A number of years ago, I was running an organisation which was a joint-venture between a global MNC and a local governmental company. The culture of the organisation was role modelled after the local organisation, where there was minimal growth, and the environment facilitated low productivity. Employees were constantly taking smoke breaks and were totally unmotivated to improve or support business growth. In fact, when we had new work come in, most of the employees got extremely upset.
As I walked into this new company, it would have been easy for me to look around and blame the people.
Being from a global MNC, it was clear that the quality of the people was the main cause of the poor performance of the company. But instead of taking out my “chopping block” and starting to “bring in better people”, we decided to ‘tweak the situation’. What if Lee Ross was right and the real issue was not the people but the situation?
We started our “transformation” programme by doing the oddest thing – we built a fence.
As this JV was situation in the midst of the local company’s operation, the culture of the lowproductivity local partner became the dominant culture of this new JV Company too. By building a fence we tweaked the environment in the hope of creating a new high performance culture. In a matter of weeks, we saw surprising results. Smoking breaks became less frequent as it became very inconvenient to smoke inside this new fenced entity. We started driving new initiatives and people seemed to respond. Within 2 years, we became one of the most productive organisations in the world in that industry. The fence had done wonders!
Tweaking the environment is about making the right behaviours a little bit easier and the wrong behaviours a little bit harder. Peter Gollwitzer argues that most people preload decisions with no conscious deliberation. When people pre-decide, they “pass the control of their behaviour on to the environment.”
So, how do leaders design an environment in which undesired behaviours are made not only harder but impossible?
In 1992, there were 2154 murders in New York City and 626,182 serious crimes committed there. Within five years, New York City murders had dropped almost 70% and serious crimes dropped by 50%. I happened to be working and living in the city at that period and witness the transformation from a dangerous city into one of the safest cities. How did crime just drop within a short period to an all-time low? The simple answer: Tweaking the environment.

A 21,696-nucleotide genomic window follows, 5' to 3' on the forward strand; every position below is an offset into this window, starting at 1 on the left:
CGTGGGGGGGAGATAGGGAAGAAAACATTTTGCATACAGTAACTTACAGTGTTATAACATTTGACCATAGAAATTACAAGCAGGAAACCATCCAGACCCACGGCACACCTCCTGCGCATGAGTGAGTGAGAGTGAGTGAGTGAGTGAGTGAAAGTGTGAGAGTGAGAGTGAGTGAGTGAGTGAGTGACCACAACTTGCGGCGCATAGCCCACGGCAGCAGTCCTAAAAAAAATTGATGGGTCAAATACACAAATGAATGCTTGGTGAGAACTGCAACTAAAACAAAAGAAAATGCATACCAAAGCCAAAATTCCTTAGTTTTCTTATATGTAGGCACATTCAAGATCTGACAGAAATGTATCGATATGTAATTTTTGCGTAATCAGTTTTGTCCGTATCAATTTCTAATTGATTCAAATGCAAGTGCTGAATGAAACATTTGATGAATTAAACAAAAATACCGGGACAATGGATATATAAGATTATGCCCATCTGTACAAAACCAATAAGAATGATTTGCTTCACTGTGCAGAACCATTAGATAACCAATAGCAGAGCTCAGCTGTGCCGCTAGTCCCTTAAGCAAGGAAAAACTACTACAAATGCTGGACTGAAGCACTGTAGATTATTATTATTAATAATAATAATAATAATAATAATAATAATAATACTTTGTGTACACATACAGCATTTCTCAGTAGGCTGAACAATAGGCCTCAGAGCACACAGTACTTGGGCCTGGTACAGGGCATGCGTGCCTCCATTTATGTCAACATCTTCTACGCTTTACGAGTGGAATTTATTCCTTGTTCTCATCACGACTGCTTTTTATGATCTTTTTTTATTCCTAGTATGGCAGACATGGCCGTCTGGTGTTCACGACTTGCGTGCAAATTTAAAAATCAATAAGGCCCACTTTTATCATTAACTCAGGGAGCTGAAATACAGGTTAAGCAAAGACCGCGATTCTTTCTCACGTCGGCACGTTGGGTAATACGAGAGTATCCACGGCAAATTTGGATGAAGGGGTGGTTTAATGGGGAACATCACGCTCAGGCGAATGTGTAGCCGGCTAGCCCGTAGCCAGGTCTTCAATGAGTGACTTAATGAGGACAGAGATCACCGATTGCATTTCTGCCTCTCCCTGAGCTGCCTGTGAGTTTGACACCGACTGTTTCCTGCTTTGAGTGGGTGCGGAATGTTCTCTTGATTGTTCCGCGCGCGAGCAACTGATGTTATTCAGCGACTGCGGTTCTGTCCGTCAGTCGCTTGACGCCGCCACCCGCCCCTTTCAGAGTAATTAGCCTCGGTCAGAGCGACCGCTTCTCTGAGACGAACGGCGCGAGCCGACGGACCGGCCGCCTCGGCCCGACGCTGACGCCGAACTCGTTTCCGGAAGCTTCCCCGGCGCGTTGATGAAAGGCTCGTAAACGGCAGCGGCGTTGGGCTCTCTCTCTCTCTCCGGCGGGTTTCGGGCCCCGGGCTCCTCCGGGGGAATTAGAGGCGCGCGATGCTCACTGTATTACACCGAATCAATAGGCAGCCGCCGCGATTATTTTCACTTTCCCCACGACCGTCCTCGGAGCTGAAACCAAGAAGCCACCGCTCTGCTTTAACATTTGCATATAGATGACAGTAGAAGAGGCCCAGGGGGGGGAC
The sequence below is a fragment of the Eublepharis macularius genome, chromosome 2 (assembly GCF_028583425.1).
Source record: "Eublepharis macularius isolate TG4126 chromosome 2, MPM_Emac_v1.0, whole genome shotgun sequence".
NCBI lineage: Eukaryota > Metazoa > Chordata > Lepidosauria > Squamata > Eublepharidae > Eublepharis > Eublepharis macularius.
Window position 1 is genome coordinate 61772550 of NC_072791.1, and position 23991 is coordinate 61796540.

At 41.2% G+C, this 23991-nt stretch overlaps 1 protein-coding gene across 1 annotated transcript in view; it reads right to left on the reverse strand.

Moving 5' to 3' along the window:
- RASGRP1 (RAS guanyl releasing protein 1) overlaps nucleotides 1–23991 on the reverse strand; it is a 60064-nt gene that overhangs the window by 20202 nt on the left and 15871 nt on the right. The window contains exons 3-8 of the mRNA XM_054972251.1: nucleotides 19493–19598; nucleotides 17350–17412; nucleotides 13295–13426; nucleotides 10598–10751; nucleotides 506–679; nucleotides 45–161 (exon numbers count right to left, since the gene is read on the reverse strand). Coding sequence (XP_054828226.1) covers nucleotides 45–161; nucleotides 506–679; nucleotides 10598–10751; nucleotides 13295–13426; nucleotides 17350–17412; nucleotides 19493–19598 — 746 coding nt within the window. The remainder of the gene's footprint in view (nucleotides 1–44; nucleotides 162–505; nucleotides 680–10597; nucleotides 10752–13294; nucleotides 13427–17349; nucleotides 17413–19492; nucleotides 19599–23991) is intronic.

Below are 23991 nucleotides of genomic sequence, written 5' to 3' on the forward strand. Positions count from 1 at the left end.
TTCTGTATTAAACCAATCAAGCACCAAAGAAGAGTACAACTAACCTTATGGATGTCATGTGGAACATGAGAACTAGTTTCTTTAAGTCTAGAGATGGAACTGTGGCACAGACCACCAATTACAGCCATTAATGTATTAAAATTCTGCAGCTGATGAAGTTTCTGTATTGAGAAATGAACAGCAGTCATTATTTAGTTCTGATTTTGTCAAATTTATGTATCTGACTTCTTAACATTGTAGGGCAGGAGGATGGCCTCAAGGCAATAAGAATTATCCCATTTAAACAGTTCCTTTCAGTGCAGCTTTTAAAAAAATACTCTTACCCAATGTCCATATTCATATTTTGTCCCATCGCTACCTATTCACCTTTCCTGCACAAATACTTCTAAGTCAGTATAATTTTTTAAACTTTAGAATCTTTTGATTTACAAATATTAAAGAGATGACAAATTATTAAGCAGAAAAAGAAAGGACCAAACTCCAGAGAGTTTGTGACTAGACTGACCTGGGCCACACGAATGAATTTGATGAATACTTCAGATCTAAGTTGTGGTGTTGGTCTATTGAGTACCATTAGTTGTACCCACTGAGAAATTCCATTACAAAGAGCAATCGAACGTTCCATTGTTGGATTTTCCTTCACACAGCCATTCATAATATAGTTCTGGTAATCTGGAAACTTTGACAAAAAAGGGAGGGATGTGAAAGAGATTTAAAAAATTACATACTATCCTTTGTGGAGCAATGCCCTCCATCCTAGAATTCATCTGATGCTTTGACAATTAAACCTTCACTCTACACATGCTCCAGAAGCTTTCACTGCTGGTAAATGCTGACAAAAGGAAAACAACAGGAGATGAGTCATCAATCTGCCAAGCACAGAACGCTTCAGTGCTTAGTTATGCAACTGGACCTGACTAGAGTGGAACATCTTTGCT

The team at New York City focused only on eliminating petty crime and fixing all broken windows and graffiti in the city. They worked tirelessly to clean all graffiti in the subways. With the subways looking cleaner and petty crime reduced, it created an impression that crime was not part of the environment of the city. Soon, bigger crime disappeared.
Great leaders generally don’t immediately assert culpability of undesired behaviour to “bad people”. Instead of solely blaming their people, they think, “How can I set up a situation that brings out the good in these people? Remember, when the situation changes, the behaviour changes. So change the situation.
According to the Heath brothers “tweaking the environment” can be as simple as moving your alarm clock to the other side of your bed so that you won’t be able to hit the snooze button easily. To encourage yourself to exercise in the morning, instead of wishing to be healthy, try laying out your gym clothes at night so that it is the first thing you see when you get up. Simple tweaks may yield significant returns not only for business leaders but to individuals.
Big problem, small solution. Big problems are rarely solved with complex solutions. More often, they are solved by a sequence of small solutions. Just like New York City solved its massive crime problems by smaller interventions, tweaking your environment may be a far superior solution than implementing big drastic change. The bigger question – can you design an environment in which all undesired behaviours are made harder, while desired behaviours
become the norm? If you do so, you are on to something great – driving change the easy way!
- ROSHAN THIRAN is CEO of Leaderonomics, a social enterprise passionate about transforming the nation through leadership development. He believes that inside everyone is greatness waiting to be unleashed. For more information on how Leaderonomics can help your organisation unleash the potential in your employees, email email@example.com or login to www.leaderonomics.com